In August, Hungary’ first permanent gendarme exhibition opened in Ópusztaszer. The display entitled “Rooster feathered past” was curated by historian Gábor Vincze, who gave an interview to alfahir.hu about the creation of the exhibition, the gendarmerie’s past, and the prejudices that overshadow its memory.
How did the gendarme exhibition come about?
Gábor Vincze: The story spans some six decades. The Hungarian Royal Gendarme Veterans’ Association (MKCsBK) was founded in 1949 by sergeant major Jegenyés Pál, and it aimed to unite those 1500 gendarmes who escaped to the West at the end of the war. The gendarmes, pursued by the Russians, tried to take as many personal items as they could: besides their uniform they took their decorations, documents, photographs, etc. From these items a gendarme exhibition was put on display in Toronto. In the ‘90s, this considerable collection was taken back to Hungary – and it has waited in storage in the Museum of Military History ever since.
The Hungarian Royal Gendarmerie was created in 1881. The gendarmerie was a militarily organized corps entrusted with guaranteeing public safety in the rural parts of Hungary, which at the time accounted for 90% of the country. (wikipedia.org)
Is everything original at the exhibition?
Gábor Vincze: No, but that was not our intention either. It would not have been possible to do it since there are no original pieces of furniture left. What [the visitors] can see here are authentic replicas. The great advantage of these is that visitors can sit down at the desk, look through the documents, or even try on a uniform. We couldn’t allow this with the original items.
What was the everyday life of a gendarme like?
Gábor Vincze: For the most part, gendarmes walked. Their most important job was patrolling the area. There were mounted gendarmes but most of them were on foot – although most of them already had a bicycle in the ‘30s. Not only was their route strictly assigned, they also had to arrive at certain places at a specific time. They never knew when they would be inspected, so they had to follow their schedule very closely. In snow, in pouring rain, in the blazing sun they did their rounds every day. It was hard work. The image of the gendarme as a person who sat around with locals, eating and drinking, often appears in literature, but the reality was very different.
The most distinctive feature of the gendarme, whose uniform was nearly identical to that of army soldier, was a large rooster feather plume affixed to the left side of a black bowler hat. (csendor.com)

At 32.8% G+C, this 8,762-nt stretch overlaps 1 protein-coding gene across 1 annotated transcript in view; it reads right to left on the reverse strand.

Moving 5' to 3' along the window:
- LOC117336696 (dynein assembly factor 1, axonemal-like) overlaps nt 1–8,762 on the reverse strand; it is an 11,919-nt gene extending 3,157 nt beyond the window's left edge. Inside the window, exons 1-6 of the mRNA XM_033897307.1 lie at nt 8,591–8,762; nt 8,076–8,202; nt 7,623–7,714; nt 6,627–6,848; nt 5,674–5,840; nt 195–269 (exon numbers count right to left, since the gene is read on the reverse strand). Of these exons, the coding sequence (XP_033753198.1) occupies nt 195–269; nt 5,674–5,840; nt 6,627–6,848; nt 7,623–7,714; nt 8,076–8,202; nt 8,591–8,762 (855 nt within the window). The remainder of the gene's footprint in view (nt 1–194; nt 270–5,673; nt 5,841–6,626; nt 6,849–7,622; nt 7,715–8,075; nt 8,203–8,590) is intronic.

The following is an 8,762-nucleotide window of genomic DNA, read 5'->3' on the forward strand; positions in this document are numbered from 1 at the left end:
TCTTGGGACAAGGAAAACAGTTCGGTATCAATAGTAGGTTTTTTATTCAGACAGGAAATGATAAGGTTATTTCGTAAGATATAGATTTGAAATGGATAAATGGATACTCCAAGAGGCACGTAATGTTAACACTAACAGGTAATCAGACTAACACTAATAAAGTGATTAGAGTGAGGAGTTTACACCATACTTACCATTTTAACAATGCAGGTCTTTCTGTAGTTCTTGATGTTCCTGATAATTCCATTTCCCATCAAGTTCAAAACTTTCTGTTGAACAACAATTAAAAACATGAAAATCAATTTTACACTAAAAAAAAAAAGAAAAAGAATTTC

When it comes to today’s police, corruption is often mentioned. What was this like with the gendarmes?
Gábor Vincze: Corruption was minimal, basically non-existent, for a very simple reason: gendarmes could not serve in their hometown. For instance, if a lad from Ópusztaszer applied to be a gendarme, after passing his exams, he was stationed in the other side of the country, in Zemplén or Zala county. There, he didn’t have any acquaintances or relatives towards whom he could be biased. To prevent such connections, gendarmes’ stations were often changed.
The gendarmerie is a controversial topic even today. Many consider them the tools of the Horthy era who oppressed the public. How much of this is true?
Gábor Vincze: This false opinion originates from the fact that, besides maintaining public order and public safety, gendarmes has another role: overseeing political events. They could be ordered to watch over political meetings or other gatherings, or to disperse unauthorized gatherings. If the crowds did not cooperate, gendarmes could resort to violence, which lead to fatal injuries on a few occasions. As for oppressing the public, it is undeniable that there were dishonest or violent members in the gendarmerie, but their numbers weren’t higher than in today’s law enforcement. It was not in the organisation’s interest to turn the local population against themselves through unnecessary violence, since their effectiveness in uncovering criminal activities depended on people’s trust and their willingness to share information. It took a stupid gendarme to ruin these good relations with aggressive behaviour.
What became of the gendarmes after the Second World War?
Gábor Vincze: As I have mentioned, a part of them, about 1500 people, fled the country. Those who stayed had to stand before special screening committees. The “unbiased” nature of these committees is reflected in the data, according to which 98% of gendarmes were not accepted into the then established State Police. The remaining 2% were discharged in a few years as well. Many gendarmes were prosecuted, and a few were executed too. The communist rule considered the former gendarmes reactionary, most of them were under observation and often harassed even decades later.
All in all, were the six decades of the Hungarian Royal Gendarmerie a success or a failure?
Gábor Vincze: Their investigations were incredibly effective. 85-90% of criminal acts were discovered. Due to the constant patrols, gendarmes knew their place of duty and the local population very well. If there was a burglary, or someone stole a horse, the gendarmes almost always knew immediately where to look for the culprit. Another important aspect was the high level of professionalism. Most of the gendarmes were from poor peasant families who completed only a few years of elementary education, but they were continuously trained. They had to have an understanding of contemporary forensic science and law. They needed efficiency to advance. If it took months, or even years for a station to uncover a crime, the commander could hardly expect a promotion. This method could be applied to today’s police as well.
Copy editor: bm
Source: alfahir.hu, wikipedia.org, csendor.com